We have learned that contests are most effective when the problem is complex or novel or has no established best-practice approaches. Contests are also useful for solving design problems, in which creativity and subjectivity influence the evaluation of solutions.
There are, of course, management challenges in running a crowdsourcing contest. First is identifying a problem important enough to warrant dedicated experimentation. The problem must then be “extracted” from the organisation – translated or generalised in order to be immediately understandable to large numbers of outside solvers. It must also be “abstracted” to avoid revealing company-specific details. That may involve breaking it down into multiple sub-problems and contests. And finally, the contest must be structured to yield solutions the organisation can feasibly implement.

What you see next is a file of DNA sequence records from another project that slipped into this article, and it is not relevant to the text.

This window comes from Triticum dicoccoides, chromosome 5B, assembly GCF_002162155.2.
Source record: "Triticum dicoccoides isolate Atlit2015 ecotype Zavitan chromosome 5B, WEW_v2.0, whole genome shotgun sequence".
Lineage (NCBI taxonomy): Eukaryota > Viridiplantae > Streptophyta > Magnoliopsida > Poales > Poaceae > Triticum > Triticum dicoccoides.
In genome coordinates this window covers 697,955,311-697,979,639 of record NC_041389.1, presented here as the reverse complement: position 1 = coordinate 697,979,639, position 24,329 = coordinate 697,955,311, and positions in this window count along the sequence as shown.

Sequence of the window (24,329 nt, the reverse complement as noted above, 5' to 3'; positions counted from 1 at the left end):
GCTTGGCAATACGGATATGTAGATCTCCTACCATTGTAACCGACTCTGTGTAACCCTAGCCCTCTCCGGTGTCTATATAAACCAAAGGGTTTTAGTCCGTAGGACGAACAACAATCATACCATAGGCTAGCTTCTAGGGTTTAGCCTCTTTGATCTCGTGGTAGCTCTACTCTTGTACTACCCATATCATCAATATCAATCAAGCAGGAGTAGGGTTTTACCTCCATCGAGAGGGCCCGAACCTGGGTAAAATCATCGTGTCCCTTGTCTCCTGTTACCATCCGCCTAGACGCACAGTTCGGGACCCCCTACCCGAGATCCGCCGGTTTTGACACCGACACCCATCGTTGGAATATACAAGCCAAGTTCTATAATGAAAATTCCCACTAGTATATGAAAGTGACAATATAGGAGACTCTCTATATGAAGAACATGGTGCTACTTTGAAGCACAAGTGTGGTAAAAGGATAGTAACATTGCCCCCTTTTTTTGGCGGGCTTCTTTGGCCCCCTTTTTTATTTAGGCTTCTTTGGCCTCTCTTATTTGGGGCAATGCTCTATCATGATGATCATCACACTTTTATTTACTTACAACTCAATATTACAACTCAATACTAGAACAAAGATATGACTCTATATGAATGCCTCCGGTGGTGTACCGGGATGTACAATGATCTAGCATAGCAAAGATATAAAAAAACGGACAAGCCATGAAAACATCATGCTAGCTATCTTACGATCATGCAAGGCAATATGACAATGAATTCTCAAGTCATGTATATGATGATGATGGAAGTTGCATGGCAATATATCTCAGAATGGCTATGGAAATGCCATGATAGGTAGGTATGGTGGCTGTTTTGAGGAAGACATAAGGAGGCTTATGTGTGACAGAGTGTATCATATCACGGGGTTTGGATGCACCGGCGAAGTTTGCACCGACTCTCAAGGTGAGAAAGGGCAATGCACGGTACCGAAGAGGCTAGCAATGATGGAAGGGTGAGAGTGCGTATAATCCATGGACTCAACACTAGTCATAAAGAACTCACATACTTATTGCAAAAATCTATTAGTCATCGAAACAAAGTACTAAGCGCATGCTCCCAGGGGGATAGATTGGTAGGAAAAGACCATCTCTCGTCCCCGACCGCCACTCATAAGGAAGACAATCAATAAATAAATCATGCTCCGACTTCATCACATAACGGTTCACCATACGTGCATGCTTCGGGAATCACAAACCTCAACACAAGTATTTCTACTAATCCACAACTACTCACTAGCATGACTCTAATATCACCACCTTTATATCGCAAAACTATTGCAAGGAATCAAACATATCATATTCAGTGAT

In June of 1998, IBM shocked the global software industry by announcing that it intended to abandon its internal development efforts on web server infrastructure and instead join forces with Apache, a nascent online community of webmasters and technologists.
The Apache community was aggregating diverse inputs from its global membership to rapidly deliver a full-featured – and free – product that far outperformed any commercial offering. Two years later IBM announced a three-year, $1 billion initiative to support the Linux open-source operating system and put more than 700 engineers to work with hundreds of open-source communities to jointly create a range of software products.